I also believe we should spend some time to reflect on this era of goaltending for Vancouver. When Roberto Luongo joined this team, he was viewed as this team's savior. We owe him our thanks for Alain Vigneault's first Jack Adams trophy, as well as for the incredible 47-win season that brought this city the hope that we would witness a lengthy 2007 playoff run. That very first season in Vancouver convinced this fanbase that the team had finally resolved its goaltending woes.
There are many other contributions we should thank him for, however, many of which have made an even greater impact on how this team has progressed throughout the past six years.
Thank you, Roberto Luongo, for the commitment and desire to play 75 games per season in your first several years with this team. Though you were unable to accomplish this feat in the 2008-09 and 2009-10 seasons due to injuries, your will to represent this team in net, to exhaust yourself prior to each postseason, and to staple your backup goaltender to the bench demonstrate your selflessness and dedication to this team's ultimate success.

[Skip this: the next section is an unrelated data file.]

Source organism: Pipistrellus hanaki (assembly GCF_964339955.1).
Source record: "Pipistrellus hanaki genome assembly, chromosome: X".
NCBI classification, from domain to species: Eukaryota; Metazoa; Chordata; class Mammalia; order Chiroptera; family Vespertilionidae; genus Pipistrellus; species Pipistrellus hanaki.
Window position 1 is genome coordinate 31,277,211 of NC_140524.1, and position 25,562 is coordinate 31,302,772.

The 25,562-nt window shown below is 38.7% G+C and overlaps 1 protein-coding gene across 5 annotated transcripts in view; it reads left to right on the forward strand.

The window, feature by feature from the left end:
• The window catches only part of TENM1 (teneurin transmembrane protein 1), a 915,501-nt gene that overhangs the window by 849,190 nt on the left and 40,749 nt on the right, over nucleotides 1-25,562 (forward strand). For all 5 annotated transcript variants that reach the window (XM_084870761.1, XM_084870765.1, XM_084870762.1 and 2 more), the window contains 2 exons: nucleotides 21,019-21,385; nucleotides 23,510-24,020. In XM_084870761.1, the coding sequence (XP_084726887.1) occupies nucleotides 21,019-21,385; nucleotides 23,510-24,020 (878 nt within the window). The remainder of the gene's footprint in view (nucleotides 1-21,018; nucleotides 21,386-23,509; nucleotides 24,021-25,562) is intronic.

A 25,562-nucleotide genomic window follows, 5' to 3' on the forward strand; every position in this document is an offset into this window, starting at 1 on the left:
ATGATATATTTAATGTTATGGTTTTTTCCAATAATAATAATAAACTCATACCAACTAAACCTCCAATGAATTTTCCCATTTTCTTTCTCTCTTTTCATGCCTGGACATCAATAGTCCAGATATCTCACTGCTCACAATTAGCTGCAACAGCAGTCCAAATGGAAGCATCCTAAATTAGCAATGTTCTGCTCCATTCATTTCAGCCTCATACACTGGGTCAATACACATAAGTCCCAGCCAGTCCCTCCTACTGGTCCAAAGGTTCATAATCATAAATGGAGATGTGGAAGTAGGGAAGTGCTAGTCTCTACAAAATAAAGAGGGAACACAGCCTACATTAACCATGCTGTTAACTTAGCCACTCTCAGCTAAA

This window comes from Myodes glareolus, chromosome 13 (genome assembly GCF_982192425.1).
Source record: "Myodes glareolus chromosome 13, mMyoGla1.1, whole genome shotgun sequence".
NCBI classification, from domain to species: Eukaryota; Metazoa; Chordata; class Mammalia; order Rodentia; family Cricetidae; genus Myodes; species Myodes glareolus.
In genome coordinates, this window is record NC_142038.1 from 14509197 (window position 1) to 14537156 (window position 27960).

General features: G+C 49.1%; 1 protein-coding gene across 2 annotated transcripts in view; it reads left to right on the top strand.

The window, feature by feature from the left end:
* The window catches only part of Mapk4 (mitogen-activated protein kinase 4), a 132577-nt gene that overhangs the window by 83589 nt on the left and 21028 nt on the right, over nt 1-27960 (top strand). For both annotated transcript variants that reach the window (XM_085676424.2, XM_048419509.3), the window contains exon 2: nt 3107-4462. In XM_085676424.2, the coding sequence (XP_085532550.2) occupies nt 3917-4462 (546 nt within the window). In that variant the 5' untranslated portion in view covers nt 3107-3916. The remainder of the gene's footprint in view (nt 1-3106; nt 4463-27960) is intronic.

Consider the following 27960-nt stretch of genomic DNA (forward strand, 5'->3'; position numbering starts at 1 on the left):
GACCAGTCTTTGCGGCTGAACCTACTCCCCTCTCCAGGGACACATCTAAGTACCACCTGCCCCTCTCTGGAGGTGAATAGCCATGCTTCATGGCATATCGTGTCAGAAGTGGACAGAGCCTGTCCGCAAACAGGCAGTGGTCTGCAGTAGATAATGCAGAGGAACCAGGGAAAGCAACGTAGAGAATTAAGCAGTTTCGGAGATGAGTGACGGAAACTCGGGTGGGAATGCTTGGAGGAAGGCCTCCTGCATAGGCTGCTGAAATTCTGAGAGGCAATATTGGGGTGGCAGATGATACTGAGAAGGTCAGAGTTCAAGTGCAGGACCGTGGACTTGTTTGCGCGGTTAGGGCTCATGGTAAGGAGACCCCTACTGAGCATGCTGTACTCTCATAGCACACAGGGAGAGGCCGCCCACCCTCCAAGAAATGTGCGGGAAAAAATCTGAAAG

Even when the games no longer mattered, such as after we had been eliminated from the playoff race in 2008 by the Edmonton Oilers, you still dressed as the starting goaltender. One example is that final game against the Calgary Flames; Curtis Sanford relieved you only once you allowed three early goals, as you were to play all home games. Coach Vigneault's timeless remark, "Come on, Lui," still resonates as the moment I knew you were in control of this team's fate. You were the one who called the shots, and this team would live or die by your hand in those early years.
Thank you for your heroic performances in the playoffs, despite the untimely collapses in the games adjacent to those in which you played well. While your inconsistencies plagued this team each postseason, we must remember how spectacular you performed in select games rather than focus on your shortcomings. We thank you for playing well for our home crowd in the Stanley Cup Finals, and for your contributions to this city's rivalry with the Chicago Blackhawks. Without you, we would not have had such fierce, anxious encounters with the likes of Patrick Kane and Dustin Byfuglien.